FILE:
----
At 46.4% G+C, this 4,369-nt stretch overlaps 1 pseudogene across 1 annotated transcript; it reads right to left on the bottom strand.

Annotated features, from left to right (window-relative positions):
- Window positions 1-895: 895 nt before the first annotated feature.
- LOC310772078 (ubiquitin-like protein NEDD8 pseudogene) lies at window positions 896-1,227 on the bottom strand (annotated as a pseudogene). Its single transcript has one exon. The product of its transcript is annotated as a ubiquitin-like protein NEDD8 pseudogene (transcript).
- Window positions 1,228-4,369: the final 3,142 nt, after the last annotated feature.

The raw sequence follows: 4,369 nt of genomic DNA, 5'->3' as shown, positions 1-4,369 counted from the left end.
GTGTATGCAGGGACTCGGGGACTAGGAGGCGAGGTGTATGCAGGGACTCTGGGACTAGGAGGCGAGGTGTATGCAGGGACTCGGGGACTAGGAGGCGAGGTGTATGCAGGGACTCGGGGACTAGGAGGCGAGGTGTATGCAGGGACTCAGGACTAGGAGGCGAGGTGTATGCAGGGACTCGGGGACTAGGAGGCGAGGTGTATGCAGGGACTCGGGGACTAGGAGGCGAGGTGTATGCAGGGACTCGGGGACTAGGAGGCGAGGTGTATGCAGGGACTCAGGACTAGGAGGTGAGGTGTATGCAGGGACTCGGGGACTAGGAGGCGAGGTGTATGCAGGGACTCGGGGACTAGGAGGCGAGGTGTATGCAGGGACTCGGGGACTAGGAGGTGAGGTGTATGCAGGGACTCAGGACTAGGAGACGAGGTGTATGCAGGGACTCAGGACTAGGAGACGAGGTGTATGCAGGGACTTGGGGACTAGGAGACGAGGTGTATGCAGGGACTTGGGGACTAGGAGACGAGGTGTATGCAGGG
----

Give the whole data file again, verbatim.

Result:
At 46.4% G+C, this 4,369-nt stretch overlaps 1 pseudogene across 1 annotated transcript; it reads right to left on the bottom strand.

Annotated features, from left to right (window-relative positions):
- Window positions 1-895: 895 nt before the first annotated feature.
- LOC310772078 (ubiquitin-like protein NEDD8 pseudogene) lies at window positions 896-1,227 on the bottom strand (annotated as a pseudogene). Its single transcript has one exon. The product of its transcript is annotated as a ubiquitin-like protein NEDD8 pseudogene (transcript).
- Window positions 1,228-4,369: the final 3,142 nt, after the last annotated feature.

The raw sequence follows: 4,369 nt of genomic DNA, 5'->3' as shown, positions 1-4,369 counted from the left end.
GTGTATGCAGGGACTCGGGGACTAGGAGGCGAGGTGTATGCAGGGACTCTGGGACTAGGAGGCGAGGTGTATGCAGGGACTCGGGGACTAGGAGGCGAGGTGTATGCAGGGACTCGGGGACTAGGAGGCGAGGTGTATGCAGGGACTCAGGACTAGGAGGCGAGGTGTATGCAGGGACTCGGGGACTAGGAGGCGAGGTGTATGCAGGGACTCGGGGACTAGGAGGCGAGGTGTATGCAGGGACTCGGGGACTAGGAGGCGAGGTGTATGCAGGGACTCAGGACTAGGAGGTGAGGTGTATGCAGGGACTCGGGGACTAGGAGGCGAGGTGTATGCAGGGACTCGGGGACTAGGAGGCGAGGTGTATGCAGGGACTCGGGGACTAGGAGGTGAGGTGTATGCAGGGACTCAGGACTAGGAGACGAGGTGTATGCAGGGACTCAGGACTAGGAGACGAGGTGTATGCAGGGACTTGGGGACTAGGAGACGAGGTGTATGCAGGGACTTGGGGACTAGGAGACGAGGTGTATGCAGGG